Daniel Holz started his new job under difficult conditions: until now he had only known most of his colleagues on screens, although he switched from SAP to Google Cloud last October. There he managed the company in the DACH region and in Northern Europe. In this role, he’s supposed to lead a division of the company that has successfully burned billions – and convince customers that their data is in good hands with Google.
SZ: Mr. Holz, I see a gray wall in the background of our video call. It’s an office ?
Daniel Holz: Indeed. I am sitting in the Google office in Frankfurt today. But this is only my third day at the office. At Google, we take a flexible approach to our return to work and adapt as needed.
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Daniel Holz, 51, business economist, has already toured the IT world. After positions at IBM, Siemens-Nixdorf and Oracle, he joined SAP, where he took the head of Germany. He has been with Google since fall 2020.
So you have been leading a team for almost 300 days, most of which have never been met. How does it work, did you arrive correctly?
Starting a new job during the pandemic has been a very special experience. To date, I have only known most of the employees digitally. Even so, it has worked surprisingly well so far.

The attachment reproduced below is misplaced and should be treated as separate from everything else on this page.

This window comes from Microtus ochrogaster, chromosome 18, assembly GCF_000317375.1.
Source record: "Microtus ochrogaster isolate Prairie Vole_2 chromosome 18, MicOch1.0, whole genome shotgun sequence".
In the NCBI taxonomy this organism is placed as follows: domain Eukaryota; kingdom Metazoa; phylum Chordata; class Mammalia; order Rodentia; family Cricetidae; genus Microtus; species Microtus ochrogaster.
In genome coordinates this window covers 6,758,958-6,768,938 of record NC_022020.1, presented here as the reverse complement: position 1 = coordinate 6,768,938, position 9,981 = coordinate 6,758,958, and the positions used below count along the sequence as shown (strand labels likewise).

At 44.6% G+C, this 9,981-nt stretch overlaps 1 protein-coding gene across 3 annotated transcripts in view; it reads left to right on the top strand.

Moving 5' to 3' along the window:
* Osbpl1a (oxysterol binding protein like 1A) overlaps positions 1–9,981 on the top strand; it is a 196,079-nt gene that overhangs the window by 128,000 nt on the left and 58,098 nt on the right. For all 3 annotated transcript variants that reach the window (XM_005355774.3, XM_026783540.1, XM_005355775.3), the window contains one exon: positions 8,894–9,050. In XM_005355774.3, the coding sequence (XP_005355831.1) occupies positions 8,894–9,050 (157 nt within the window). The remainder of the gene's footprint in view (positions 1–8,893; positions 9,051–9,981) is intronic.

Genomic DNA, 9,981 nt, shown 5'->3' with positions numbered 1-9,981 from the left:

The work and leisure of millions of people have moved to the Internet. Germany is not exactly known for its rapid digitization. What is your impression: How have the economy, state and authorities brought the pandemic under control so far?
I am truly impressed with how quickly and radically our corporate clients have changed everything. For us as a digital company this remains harmless, but companies with their own production have also been successful in maintaining production. This cliché of Germany as a digital developing country does not apply at all.
Does this also apply to the state, for example with regard to the health system or public administration?